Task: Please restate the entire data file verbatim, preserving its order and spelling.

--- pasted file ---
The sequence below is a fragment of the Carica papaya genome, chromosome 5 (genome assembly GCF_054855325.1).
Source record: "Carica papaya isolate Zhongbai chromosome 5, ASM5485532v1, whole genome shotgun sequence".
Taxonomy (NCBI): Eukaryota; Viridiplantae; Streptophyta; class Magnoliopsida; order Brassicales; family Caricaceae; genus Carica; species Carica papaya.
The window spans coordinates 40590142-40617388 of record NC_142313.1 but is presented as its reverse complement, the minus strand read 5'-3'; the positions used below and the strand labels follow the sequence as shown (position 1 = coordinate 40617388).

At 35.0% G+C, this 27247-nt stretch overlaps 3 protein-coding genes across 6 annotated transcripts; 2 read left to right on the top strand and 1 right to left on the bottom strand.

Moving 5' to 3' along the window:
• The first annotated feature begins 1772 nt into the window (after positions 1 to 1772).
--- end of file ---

The sequence below is a fragment of the Carica papaya genome, chromosome 5 (genome assembly GCF_054855325.1).
Source record: "Carica papaya isolate Zhongbai chromosome 5, ASM5485532v1, whole genome shotgun sequence".
Taxonomy (NCBI): Eukaryota; Viridiplantae; Streptophyta; class Magnoliopsida; order Brassicales; family Caricaceae; genus Carica; species Carica papaya.
The window spans coordinates 40590142-40617388 of record NC_142313.1 but is presented as its reverse complement, the minus strand read 5'-3'; the positions used below and the strand labels follow the sequence as shown (position 1 = coordinate 40617388).

At 35.0% G+C, this 27247-nt stretch overlaps 3 protein-coding genes across 6 annotated transcripts; 2 read left to right on the top strand and 1 right to left on the bottom strand.

Moving 5' to 3' along the window:
• The first annotated feature begins 1772 nt into the window (after positions 1 to 1772).